Small Business Week – Recordkeeping For Small Businesses
Small business owners should keep good records. This applies to all businesses, whether they have a couple dozen employees or just a few. Whether they install software or make soft-serve. Whether they cut hair or cut lawns. Keeping good records is an important part of running a successful business.
Here are some questions and answers to help business owners understand the ins and outs of good recordkeeping.
- Good records will help them:
- Monitor the progress of their business
- Prepare financial statements
- Identify income sources
- Keep track of expenses
- Prepare tax returns and support items reported on tax returns
Small business owners may choose any recordkeeping system that fits their business. They should choose one that clearly shows income and expenses. Except in a few cases, the law does not require special kinds of records.
it is important to keep documentation to support the recordkeeping in case of an audit. Documents that should be kept include those supporting:
- Gross Receipts
- Travel, transportation, entertaiment, and gifts
How long a document should be kept depends on several factors. These factors include the action, expense and event recorded in the document. The IRS generally suggests taxpayers keep records for three years.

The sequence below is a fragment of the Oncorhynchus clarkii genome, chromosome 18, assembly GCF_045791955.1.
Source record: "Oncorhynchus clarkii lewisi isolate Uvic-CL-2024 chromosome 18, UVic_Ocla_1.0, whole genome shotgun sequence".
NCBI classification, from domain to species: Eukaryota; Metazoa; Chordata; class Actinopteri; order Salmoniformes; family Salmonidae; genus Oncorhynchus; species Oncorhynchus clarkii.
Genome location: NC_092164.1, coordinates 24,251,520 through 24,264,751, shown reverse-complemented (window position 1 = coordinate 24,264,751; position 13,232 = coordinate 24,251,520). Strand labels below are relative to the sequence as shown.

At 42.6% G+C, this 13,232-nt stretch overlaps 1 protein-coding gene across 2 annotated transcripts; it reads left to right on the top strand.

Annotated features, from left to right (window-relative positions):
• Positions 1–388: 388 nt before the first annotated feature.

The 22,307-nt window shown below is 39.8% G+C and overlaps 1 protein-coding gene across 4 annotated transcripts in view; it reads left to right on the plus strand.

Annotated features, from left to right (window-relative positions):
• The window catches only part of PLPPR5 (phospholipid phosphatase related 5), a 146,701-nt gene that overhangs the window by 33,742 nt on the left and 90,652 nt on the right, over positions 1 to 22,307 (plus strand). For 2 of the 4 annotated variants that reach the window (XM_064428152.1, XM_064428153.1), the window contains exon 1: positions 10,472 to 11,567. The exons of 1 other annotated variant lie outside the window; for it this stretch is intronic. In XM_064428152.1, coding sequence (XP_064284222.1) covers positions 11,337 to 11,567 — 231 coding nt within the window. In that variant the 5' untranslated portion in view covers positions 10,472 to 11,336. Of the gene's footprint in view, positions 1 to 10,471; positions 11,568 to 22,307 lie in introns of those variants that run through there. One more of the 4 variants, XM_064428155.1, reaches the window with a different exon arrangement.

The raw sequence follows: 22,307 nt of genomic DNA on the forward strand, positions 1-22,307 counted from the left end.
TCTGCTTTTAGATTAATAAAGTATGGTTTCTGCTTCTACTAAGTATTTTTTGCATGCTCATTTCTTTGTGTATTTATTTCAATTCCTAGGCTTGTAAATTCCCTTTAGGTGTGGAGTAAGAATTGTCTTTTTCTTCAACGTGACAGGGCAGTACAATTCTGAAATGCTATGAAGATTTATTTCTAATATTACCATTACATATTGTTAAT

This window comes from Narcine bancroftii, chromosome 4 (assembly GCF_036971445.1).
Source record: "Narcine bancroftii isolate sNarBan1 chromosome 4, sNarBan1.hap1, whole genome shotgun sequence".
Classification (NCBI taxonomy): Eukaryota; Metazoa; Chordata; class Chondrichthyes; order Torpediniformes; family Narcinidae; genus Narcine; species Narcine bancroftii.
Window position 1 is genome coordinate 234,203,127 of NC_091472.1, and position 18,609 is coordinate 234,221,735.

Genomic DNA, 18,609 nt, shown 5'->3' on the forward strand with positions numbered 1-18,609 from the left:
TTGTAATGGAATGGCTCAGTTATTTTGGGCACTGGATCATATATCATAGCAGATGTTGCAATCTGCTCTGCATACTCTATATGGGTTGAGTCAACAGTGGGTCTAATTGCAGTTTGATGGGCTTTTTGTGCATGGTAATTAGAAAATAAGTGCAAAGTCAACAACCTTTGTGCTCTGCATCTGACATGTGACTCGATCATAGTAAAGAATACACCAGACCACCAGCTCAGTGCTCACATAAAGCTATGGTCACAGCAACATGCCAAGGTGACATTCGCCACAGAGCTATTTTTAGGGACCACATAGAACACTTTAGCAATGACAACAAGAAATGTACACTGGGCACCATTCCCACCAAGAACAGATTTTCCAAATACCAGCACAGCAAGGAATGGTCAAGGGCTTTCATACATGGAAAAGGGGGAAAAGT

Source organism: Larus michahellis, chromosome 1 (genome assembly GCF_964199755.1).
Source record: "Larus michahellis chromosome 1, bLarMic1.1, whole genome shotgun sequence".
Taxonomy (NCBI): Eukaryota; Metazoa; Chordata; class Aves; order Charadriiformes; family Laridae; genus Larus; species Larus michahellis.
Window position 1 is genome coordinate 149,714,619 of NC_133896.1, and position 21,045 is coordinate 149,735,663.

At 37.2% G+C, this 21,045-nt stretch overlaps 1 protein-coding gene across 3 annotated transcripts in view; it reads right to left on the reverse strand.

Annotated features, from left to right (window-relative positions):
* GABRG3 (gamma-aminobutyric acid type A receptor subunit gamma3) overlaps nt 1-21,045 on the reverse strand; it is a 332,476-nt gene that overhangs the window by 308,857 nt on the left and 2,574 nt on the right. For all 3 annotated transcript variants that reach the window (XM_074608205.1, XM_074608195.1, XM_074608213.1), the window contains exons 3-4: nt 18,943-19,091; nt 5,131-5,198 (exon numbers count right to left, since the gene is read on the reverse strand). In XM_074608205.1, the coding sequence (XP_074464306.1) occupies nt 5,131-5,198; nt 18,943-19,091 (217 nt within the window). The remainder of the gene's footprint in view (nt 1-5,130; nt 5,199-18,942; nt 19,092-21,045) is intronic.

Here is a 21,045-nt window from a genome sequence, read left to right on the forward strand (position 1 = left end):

A good recordkeeping system includes a summary of all business transactions. These are usually kept in books called journals and ledgers, which business owners can buy at an office supply store. All requirements that apply to hard copy books and records also apply to electronic business records.
The responsibility to validate information on tax returns is known as the burden of proof. Small business owners must be able to prove expenses to deduct them.
Business owners should keep all records of employment taxes for at least four years.
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Any tax advice herein is based on the facts provided to us and on our interpretation of tax legislation as it reads at the time the advice is provided. Tax law is subject to continual change, at times on a retroactive basis and may result in incremental taxes, interest or penalties. We are not responsible for updating our advice for changes in law or interpretation after the date the advice is provided. Every tax situation is different. We are not responsible for the tax implications to any individual or entity that may act on this advice.